Even though it seems like using references is something I should have started out doing and then began moving away from (or not; I know a lot of artists much more advanced than I still use them), this is my first time drawing using references in earnest; I stumbled upon SenshiStock (her handle is included in the embedded Tweet below), and immediately knew I had to start using her service. I always felt weird, the few times I did use a picture to help me with anatomy, because I was never sure what the source was, and always felt this niggling sensation of, “should I be referencing this picture?” (even though my reference never bore any resemblance to the original images; I would use multiple images references for a single drawing and nothing was ever recognizable), or the reference photo itself would be problematic (not well-lit, distracting background, poor image resolution, etc.) Finding this resource happened at absolutely the right time.

I’ve also started contributing my own reference/modelling photos to a niche gallery specifically for fat and fat-positve artists (which is password protected to keep out underaged kids as well as fetish artists), and have so far submitted (and had accepted) four photos, which I’m very happy with. I joined them on Discord as well, and despite being a social phobic little worm, I am looking forward to actually conversing and networking with other artists. This, this is the 2020 shit I signed up for.

Things have been up and down; I keep getting news about work that I’m having an intensely difficult time decipering, and I’m not entirely sure if it’s because it’s really that opaque, or if I’m genuinely just dealing with such a high level of brain fog that I am completely incapable of parsing even the most basic information. It’s really anyone’s guess. But I have managed to be more productive, and I have been more happy with the output this week — both in quality and quantity — than I have been in a very, very long time.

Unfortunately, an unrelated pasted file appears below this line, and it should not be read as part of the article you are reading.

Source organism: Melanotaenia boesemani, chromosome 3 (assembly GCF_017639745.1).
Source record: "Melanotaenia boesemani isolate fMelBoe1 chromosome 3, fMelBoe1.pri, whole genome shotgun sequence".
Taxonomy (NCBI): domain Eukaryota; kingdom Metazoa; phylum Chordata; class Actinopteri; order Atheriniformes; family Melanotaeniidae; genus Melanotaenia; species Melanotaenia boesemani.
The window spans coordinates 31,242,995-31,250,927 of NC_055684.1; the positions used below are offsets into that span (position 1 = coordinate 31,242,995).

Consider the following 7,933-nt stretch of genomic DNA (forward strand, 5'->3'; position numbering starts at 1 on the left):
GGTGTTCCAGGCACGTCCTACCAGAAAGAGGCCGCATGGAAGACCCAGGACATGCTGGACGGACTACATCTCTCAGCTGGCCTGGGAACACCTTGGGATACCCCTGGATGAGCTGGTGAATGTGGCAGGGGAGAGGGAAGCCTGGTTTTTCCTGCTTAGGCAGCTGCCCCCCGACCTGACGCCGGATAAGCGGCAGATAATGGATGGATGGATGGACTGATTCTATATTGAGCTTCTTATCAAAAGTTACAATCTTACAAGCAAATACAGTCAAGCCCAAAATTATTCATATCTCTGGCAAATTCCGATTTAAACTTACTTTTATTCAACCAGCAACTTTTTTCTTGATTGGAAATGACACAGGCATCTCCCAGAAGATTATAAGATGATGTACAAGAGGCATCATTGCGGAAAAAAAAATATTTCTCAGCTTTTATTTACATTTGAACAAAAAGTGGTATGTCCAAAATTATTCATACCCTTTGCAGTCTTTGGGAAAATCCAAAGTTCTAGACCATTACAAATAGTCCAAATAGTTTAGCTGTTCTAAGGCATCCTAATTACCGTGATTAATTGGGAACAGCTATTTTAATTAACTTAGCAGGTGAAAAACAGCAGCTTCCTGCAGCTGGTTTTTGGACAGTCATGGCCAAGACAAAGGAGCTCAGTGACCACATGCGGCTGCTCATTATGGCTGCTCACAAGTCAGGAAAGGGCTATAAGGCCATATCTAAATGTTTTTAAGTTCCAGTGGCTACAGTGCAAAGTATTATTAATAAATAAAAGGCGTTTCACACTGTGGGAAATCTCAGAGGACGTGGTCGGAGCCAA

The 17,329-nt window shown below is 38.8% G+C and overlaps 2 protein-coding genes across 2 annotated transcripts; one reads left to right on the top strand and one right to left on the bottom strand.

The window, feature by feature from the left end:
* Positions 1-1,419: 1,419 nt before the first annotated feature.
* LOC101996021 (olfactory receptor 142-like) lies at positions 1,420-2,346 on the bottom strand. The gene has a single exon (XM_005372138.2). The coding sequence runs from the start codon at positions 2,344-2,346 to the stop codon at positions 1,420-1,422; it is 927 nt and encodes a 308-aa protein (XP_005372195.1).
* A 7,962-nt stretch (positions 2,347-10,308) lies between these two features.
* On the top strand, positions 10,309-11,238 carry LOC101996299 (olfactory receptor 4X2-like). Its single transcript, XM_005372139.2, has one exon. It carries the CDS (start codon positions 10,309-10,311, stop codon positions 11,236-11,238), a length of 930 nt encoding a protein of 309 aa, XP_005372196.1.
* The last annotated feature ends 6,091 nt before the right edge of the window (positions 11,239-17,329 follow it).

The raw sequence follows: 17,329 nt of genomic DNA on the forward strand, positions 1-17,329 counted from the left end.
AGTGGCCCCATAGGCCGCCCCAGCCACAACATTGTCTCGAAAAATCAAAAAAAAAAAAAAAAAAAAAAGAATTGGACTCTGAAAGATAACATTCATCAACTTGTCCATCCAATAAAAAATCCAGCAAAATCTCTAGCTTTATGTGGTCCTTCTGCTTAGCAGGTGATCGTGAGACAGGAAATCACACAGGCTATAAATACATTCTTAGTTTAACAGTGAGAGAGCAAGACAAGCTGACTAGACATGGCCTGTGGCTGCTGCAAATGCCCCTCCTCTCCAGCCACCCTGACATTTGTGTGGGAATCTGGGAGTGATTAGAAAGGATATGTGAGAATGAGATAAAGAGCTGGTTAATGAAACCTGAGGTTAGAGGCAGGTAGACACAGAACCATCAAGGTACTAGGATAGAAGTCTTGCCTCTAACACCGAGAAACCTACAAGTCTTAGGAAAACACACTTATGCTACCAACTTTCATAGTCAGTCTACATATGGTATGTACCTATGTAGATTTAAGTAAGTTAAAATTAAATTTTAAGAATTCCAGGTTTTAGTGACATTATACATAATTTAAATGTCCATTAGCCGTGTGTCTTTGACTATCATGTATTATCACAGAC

Hope everyone is having a day that is productive, relaxing, or — the dream — a balanced mix of both.

Stay safe and sane, people.


Unrelated, but at what point does the desire to not cause any family drama (however minimal) take a backseat to the desire to not have to read stupid, racist shit on your Facebook timeline? Asking for a friend.

Drawing Dump

A relatively small dump, but here are the three completed drawings I mentioned yesterday. They are also posted up over at my DeviantArt for anyone interested in following me there, I will likely do followbacks (if that sweetens the pot, ha).

I am settled it at my mom’s, getting ready for a second cup of coffee and an early lunch. I touched up these drawings, updated a few defunct links on my websites, cleaned up my DeviantArt a bit; we have Dateline on in the background, the A/C going, and all in all, I’m feeling pretty relaxed (or at least as relaxed as I’ve been able to get lately). Have some goals for the day, but the primary one is to chill for a bit.

Maybe some art will follow.

Take care, all.

Return to Form (in Some Form)

I want to post photos from GISH, though I likely won’t. I was actually quite proud of the items I accomplished this year — most of them were craft, writing, or art-related — but my team this year was quieter on the forums than usual when it came to actually sharing items, so I have far fewer images of our adventure this year than I usually do.

I did, sadly, kind of wind up ghosting the last few days; I wasn’t sure anyone would even notice in the hustle and bustle of things, but my absences was apparently noticeable enough for one of my teammates to reach out and check in on me (which was really sweet, don’t get me wrong; it was a really kind gesture). I have not been mentally great the last few weeks, and the last two days have been the worst.